BAGHDAD, Iraq — Reserve troops won’t be home for the holidays. And many will barely make it home for July Fourth, 2004.

As word that Reserve troops will spend one year on the ground in Iraq filters down to remote bases and police stations around Baghdad, many troops are registering shock.

“That’s all we’ve been talking about since yesterday,” Sgt. Charlie Spence said Tuesday afternoon while on duty at a police station in downtown Baghdad. Part of the 210th Military Police Company, a National Guard unit from Murphy, N.C., Spence said, “It’s good to hear a definite date. It’s not the date we wanted to hear.”

“It’s going to be an awful long time” he added.

The commander of U.S. forces in Iraq says the change is final.

“There has been some confusion, OK,” Lt. Gen. Ricardo Sanchez said in discussing unit rotations during an interview. “The confusion comes when you start talking to Reserve components and you say ‘one year,’” Sanchez said.

Activation time lines, whatever the length, have traditionally included the time it took reservists to mobilize and train for a mission, as well as the often lengthy demobilization process, he said.

“What has happened within this week is that it has been made one year on the ground, which is a significant change for the Reserve component. They have to mobilize, [spend] one year on the ground, and then [demobilize] after leaving the theater.”

The decision, according to military officials, leaves reservists in Iraq for a full year — plus, in many cases, months more in mobilization, train up and demobilization time.

Stars and Stripes interviewed more than a dozen soldiers. All of them — officers and enlisted troops alike — agreed the Pentagon decision was a tough blow.

“We were looking at being in theater for nine months. So this adds another 90 days,” said Lt. Col. Fred Sellers, a reservist with the 490th Civil Affairs Battalion, based in Abilene, Texas. “I hate it. And I know that just because it’s written down doesn’t mean it could change.”

Traditionally, reservists said, they’ve served six months on the ground of 270 days total deployment under the Presidential Selective Reserve Call-up, including pre- and post-deployment training. And that was what most expected, not a full year on the ground — and in case of the 210th, more than 16 months away from home.

His MP unit was notified in February that it was bound for Iraq. They then spent two weeks preparing for the deployment, Spence said.

“For two weeks, we barely got home,” he said.

Then they went to Fort Dix, N.J., on March 18. Three months later, with only a few days home leave, the component was finally on its way to the Middle East. After a brief stay in Kuwait, they arrived in Iraq on June 13.

Under the guidelines, Spence and his fellow National Guardsmen won’t leave Iraq until June 2004, and probably not complete demobilization until July or later, making for a possible 16-month deployment. That has a profound effect on him and his men, said Staff Sgt Andy Lynn, of the 210th.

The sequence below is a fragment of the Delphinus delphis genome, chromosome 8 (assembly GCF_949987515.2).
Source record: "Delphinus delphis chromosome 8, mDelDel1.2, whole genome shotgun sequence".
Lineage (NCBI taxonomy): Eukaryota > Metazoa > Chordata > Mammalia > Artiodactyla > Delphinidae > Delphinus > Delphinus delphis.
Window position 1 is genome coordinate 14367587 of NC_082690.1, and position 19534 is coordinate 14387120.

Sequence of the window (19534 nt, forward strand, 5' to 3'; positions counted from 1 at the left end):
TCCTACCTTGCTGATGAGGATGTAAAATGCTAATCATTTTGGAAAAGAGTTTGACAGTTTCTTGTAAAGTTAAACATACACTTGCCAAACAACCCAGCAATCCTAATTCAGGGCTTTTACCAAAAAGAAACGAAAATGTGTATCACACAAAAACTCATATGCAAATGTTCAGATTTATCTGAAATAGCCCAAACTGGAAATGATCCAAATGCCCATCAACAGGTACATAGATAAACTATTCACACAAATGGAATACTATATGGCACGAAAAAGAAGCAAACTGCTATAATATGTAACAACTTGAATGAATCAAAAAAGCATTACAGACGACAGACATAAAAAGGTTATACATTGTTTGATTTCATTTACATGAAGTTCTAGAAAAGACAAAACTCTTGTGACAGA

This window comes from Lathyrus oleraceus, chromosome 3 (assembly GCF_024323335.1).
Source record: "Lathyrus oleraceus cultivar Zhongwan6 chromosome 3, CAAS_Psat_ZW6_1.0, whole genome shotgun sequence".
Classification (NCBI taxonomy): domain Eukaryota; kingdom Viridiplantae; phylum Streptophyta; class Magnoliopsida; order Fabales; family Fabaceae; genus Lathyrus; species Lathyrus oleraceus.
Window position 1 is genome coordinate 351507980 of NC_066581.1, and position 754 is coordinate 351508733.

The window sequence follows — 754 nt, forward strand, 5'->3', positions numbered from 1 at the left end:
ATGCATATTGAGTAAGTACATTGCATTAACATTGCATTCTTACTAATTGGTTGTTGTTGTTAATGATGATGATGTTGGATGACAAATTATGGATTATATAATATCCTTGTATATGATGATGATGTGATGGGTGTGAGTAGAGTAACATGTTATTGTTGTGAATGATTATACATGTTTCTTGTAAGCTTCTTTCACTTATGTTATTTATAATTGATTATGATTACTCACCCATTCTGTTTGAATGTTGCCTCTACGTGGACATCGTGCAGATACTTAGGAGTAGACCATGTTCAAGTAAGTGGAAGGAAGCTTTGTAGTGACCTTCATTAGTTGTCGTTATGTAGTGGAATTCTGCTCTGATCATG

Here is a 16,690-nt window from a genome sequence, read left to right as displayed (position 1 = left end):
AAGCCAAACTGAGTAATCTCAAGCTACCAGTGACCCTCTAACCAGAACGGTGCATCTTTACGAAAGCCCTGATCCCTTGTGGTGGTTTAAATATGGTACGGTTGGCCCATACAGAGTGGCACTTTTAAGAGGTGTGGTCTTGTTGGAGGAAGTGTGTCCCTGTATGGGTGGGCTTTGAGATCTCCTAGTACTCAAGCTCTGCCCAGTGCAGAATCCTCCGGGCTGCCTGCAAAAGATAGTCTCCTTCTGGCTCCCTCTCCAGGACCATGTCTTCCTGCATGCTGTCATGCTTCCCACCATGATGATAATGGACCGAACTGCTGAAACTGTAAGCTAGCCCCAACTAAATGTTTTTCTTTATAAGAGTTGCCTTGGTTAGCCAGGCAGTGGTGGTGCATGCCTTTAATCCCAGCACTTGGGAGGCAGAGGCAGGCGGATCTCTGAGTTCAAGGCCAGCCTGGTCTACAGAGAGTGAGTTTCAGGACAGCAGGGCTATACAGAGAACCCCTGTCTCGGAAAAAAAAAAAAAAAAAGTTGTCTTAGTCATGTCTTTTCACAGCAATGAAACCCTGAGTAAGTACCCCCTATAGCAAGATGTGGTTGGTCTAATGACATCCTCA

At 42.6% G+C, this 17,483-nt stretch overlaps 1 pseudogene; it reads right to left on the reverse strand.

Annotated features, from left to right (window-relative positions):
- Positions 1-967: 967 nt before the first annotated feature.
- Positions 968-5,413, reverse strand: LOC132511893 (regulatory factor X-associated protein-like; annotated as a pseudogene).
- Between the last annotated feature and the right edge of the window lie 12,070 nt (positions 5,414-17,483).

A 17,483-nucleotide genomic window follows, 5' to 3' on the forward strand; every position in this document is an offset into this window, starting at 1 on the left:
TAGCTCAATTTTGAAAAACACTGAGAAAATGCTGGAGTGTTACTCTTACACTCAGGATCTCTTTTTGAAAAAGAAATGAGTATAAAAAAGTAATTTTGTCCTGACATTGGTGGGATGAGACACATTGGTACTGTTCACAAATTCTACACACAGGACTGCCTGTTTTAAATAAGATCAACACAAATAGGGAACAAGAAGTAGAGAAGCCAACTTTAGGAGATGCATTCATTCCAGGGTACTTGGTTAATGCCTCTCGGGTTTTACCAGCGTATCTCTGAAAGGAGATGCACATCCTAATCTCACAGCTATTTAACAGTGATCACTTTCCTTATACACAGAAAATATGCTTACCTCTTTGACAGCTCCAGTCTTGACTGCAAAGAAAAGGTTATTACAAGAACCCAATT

“I’m losing money every day I’m here,” said Lynn, a paramedic in civilian life. His wife had to cut her hours working as an office assistant to take care of their children.

Most of the soldiers in Lynn’s unit are in their late 30s, many of them men who own businesses, mostly contractors. “They all told me they’re losing customers to competitors,” Lynn said. “They’re starting from scratch when they get home.”

One senior NCO was sanguine about the additional time.

“The net extension of three months. What’s another three months?” said Sgt. 1st Class Scott Fisher, 361st Psychological Operations Company, based in Seattle.

But the impact on communities across America is profound, said Fisher, a reservist and a civilian police officer.

“I’m not happy. My family is not pleased. And you have a community working with one less cop,” he said.

Extending Reserve force deployments has a ripple effect because a large percentage of guardsmen and reservists are community-service employees — firefighters, police officers, emergency medical personnel, doctors and nurses, Fisher said.

His platoon lost a comrade, Staff Sgt. Billy Franklin, on Aug. 20, while on patrol in one of Baghdad’s worst neighborhoods, Lynn said. Franklin, who left behind two children, had a departure date in July, but was held due to stop-loss.

Now, his command is telling the unit they’re not eligible for rest and recreation break because they’re below 95 percent strength at 100 of 180 men, or about 65 percent, Lynn added.

All this, Lynn said, is going to make it difficult to attract and keep Reserve forces.

“That’s the pink elephant sitting in the living room that no one talks about,” Lynn said.

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